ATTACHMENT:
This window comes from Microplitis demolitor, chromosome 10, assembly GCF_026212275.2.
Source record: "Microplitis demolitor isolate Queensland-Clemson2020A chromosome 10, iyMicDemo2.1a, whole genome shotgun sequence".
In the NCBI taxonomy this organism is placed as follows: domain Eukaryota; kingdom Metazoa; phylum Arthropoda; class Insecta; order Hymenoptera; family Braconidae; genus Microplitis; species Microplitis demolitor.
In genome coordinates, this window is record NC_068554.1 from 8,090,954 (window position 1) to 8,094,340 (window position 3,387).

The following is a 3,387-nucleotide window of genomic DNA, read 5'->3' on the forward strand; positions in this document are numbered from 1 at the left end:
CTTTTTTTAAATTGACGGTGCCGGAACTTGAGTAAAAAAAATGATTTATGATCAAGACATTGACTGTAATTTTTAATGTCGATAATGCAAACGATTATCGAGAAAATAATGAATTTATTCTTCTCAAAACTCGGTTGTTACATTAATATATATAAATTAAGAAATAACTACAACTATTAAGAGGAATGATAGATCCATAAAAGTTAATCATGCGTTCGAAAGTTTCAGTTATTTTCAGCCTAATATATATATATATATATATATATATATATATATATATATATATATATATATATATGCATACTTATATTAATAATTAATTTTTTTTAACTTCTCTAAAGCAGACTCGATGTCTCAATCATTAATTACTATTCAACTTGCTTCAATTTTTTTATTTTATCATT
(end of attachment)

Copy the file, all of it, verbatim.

This window comes from Microplitis demolitor, chromosome 10, assembly GCF_026212275.2.
Source record: "Microplitis demolitor isolate Queensland-Clemson2020A chromosome 10, iyMicDemo2.1a, whole genome shotgun sequence".
In the NCBI taxonomy this organism is placed as follows: domain Eukaryota; kingdom Metazoa; phylum Arthropoda; class Insecta; order Hymenoptera; family Braconidae; genus Microplitis; species Microplitis demolitor.
In genome coordinates, this window is record NC_068554.1 from 8,090,954 (window position 1) to 8,094,340 (window position 3,387).

The following is a 3,387-nucleotide window of genomic DNA, read 5'->3' on the forward strand; positions in this document are numbered from 1 at the left end:
CTTTTTTTAAATTGACGGTGCCGGAACTTGAGTAAAAAAAATGATTTATGATCAAGACATTGACTGTAATTTTTAATGTCGATAATGCAAACGATTATCGAGAAAATAATGAATTTATTCTTCTCAAAACTCGGTTGTTACATTAATATATATAAATTAAGAAATAACTACAACTATTAAGAGGAATGATAGATCCATAAAAGTTAATCATGCGTTCGAAAGTTTCAGTTATTTTCAGCCTAATATATATATATATATATATATATATATATATATATATATATATATATATATATATGCATACTTATATTAATAATTAATTTTTTTTAACTTCTCTAAAGCAGACTCGATGTCTCAATCATTAATTACTATTCAACTTGCTTCAATTTTTTTATTTTATCATT